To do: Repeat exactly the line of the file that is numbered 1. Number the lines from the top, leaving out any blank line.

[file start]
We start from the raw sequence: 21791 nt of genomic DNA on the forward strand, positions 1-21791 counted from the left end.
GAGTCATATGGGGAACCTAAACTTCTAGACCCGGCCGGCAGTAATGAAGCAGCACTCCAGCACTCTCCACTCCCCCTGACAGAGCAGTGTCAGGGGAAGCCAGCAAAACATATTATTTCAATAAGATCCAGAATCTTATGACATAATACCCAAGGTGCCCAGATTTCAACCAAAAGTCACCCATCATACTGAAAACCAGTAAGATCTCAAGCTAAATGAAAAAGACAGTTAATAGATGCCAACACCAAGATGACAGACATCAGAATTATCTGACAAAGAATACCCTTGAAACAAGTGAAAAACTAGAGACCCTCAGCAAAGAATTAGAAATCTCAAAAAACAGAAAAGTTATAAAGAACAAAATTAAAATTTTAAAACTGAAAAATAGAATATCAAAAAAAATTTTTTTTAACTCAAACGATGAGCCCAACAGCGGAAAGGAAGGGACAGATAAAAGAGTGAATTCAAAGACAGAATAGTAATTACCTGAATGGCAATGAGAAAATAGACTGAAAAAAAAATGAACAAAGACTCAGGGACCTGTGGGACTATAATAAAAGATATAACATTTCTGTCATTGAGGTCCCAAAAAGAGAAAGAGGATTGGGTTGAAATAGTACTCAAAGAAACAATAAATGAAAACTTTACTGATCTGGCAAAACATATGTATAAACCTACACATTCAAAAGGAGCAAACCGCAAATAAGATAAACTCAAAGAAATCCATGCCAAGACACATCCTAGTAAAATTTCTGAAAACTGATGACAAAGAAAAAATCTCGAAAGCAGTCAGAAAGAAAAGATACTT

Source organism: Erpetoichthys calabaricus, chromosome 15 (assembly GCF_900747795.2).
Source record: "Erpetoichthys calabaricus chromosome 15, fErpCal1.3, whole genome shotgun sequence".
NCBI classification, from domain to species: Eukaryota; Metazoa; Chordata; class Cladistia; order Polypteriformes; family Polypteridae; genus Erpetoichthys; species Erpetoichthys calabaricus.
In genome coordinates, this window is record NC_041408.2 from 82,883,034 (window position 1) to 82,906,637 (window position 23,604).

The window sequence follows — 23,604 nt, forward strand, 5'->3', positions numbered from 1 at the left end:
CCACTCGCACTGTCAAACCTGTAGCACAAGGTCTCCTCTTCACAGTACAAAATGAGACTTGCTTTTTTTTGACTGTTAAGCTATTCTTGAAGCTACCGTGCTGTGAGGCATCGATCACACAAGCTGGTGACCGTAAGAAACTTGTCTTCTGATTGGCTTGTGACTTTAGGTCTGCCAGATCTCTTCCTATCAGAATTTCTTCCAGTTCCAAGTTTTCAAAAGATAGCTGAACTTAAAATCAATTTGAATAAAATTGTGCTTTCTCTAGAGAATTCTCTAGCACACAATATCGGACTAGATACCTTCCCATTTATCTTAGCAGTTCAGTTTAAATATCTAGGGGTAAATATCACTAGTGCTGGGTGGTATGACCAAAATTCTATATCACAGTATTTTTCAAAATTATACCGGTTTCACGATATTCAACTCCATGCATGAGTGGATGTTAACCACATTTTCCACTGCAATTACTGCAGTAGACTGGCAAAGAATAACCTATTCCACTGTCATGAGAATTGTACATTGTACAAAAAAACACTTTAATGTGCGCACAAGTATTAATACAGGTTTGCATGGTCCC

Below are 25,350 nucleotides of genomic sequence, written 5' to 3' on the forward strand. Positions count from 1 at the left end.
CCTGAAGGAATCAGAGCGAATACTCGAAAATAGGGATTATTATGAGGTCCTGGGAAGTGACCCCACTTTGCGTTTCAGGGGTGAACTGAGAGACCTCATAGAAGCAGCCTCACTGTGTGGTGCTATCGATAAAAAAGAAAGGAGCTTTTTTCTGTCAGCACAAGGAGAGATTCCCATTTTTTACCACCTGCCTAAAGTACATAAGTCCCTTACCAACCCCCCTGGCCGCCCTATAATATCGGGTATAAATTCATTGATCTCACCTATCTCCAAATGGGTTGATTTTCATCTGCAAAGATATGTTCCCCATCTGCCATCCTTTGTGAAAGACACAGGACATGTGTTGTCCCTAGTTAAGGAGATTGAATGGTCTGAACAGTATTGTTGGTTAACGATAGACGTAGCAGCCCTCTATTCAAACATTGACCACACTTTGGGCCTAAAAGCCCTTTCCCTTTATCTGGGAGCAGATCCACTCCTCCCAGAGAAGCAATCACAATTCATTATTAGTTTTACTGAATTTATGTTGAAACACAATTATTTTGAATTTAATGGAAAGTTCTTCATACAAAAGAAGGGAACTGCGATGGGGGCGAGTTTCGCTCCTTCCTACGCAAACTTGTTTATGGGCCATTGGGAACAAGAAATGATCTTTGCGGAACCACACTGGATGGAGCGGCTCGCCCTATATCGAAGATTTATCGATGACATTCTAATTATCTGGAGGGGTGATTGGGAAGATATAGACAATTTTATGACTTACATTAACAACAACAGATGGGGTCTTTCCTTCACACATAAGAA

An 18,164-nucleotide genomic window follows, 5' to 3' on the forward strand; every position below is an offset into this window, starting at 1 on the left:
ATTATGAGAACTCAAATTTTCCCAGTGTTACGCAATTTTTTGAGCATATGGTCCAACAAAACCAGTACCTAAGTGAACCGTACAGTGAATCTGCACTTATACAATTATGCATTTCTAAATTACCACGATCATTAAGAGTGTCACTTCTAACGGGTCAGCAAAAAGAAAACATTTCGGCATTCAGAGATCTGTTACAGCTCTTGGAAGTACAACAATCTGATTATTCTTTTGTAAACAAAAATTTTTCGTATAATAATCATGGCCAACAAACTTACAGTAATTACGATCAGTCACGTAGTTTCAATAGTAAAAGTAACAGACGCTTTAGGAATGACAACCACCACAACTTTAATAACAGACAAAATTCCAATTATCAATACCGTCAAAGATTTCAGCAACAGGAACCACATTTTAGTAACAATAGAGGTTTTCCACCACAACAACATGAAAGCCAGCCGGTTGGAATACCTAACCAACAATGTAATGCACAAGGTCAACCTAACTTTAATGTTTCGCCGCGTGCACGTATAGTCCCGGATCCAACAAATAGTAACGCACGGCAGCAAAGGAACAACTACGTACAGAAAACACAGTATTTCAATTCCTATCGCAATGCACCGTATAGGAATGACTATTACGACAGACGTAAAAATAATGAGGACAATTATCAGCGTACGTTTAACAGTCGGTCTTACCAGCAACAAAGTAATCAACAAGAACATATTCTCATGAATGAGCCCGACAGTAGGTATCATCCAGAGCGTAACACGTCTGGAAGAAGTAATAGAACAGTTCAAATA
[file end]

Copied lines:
We start from the raw sequence: 21791 nt of genomic DNA on the forward strand, positions 1-21791 counted from the left end.